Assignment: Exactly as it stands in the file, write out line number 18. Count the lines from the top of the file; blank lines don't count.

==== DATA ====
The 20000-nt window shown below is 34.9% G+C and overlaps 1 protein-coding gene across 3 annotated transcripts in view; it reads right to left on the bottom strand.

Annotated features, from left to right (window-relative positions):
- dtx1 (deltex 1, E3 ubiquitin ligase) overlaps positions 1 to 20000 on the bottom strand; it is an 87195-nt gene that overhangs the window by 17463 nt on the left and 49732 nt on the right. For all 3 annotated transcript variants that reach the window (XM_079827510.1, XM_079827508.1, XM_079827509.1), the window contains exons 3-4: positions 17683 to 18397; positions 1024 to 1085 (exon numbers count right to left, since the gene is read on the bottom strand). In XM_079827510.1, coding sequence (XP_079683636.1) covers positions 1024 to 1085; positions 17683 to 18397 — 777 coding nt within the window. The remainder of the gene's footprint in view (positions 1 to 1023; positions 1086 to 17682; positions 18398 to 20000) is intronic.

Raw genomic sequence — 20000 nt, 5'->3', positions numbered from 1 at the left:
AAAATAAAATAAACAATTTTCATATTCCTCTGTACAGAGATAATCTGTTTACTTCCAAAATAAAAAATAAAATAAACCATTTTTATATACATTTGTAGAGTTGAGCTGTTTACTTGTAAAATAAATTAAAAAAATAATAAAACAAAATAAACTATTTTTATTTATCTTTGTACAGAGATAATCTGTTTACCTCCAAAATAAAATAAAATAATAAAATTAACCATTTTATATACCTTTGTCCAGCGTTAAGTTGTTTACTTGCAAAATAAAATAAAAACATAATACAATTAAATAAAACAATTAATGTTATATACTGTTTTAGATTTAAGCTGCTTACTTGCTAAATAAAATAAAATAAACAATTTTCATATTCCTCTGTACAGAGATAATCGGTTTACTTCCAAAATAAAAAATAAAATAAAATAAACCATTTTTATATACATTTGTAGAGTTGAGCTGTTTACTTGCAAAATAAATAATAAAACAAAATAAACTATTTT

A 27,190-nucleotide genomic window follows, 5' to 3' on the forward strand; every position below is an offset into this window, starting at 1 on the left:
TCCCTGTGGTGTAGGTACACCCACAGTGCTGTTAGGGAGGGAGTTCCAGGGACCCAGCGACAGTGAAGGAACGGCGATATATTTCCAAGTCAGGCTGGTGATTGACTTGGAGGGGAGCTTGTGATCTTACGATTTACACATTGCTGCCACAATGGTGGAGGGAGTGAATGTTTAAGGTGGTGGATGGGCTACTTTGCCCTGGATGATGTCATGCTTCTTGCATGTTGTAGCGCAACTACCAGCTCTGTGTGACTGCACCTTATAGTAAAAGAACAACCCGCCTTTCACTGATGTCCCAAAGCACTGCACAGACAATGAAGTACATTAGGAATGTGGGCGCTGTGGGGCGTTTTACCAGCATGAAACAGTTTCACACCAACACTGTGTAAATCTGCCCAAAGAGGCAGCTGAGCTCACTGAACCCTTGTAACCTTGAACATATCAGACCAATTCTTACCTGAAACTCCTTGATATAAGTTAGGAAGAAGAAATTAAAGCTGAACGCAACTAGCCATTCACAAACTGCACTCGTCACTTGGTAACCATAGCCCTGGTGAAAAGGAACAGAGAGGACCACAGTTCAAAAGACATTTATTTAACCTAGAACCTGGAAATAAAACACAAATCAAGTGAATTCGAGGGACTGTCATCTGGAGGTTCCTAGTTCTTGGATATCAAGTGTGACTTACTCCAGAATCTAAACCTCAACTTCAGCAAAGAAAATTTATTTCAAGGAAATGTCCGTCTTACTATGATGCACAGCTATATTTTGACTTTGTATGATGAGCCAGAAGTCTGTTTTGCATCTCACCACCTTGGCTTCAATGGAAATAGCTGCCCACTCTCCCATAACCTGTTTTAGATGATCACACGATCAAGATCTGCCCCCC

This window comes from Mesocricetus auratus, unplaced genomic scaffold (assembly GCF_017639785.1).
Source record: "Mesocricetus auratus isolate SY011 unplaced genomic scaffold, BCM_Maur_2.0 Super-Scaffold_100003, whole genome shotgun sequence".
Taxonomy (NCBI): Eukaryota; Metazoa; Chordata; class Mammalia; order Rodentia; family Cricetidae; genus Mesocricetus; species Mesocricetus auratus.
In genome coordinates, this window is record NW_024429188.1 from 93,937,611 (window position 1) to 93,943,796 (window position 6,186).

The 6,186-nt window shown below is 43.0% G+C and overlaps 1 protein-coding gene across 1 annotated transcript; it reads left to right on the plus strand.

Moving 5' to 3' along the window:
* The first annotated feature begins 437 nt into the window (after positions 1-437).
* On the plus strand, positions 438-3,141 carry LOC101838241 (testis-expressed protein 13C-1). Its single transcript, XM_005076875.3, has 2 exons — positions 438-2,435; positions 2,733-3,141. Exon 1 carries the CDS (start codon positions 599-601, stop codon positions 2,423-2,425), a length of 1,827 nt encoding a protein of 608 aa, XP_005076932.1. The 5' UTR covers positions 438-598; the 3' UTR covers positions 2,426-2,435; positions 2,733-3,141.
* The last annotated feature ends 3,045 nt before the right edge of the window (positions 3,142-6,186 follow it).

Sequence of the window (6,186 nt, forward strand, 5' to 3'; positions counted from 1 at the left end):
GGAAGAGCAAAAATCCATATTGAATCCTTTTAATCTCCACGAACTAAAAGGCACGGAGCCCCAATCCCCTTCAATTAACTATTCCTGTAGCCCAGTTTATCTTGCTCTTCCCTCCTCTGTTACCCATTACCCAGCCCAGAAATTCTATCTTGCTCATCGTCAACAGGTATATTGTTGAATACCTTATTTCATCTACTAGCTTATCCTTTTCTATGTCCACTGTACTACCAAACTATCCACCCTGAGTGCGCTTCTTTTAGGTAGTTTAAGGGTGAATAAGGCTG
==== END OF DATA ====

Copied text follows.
GGAAGAGCAAAAATCCATATTGAATCCTTTTAATCTCCACGAACTAAAAGGCACGGAGCCCCAATCCCCTTCAATTAACTATTCCTGTAGCCCAGTTTATCTTGCTCTTCCCTCCTCTGTTACCCATTACCCAGCCCAGAAATTCTATCTTGCTCATCGTCAACAGGTATATTGTTGAATACCTTATTTCATCTACTAGCTTATCCTTTTCTATGTCCACTGTACTACCAAACTATCCACCCTGAGTGCGCTTCTTTTAGGTAGTTTAAGGGTGAATAAGGCTG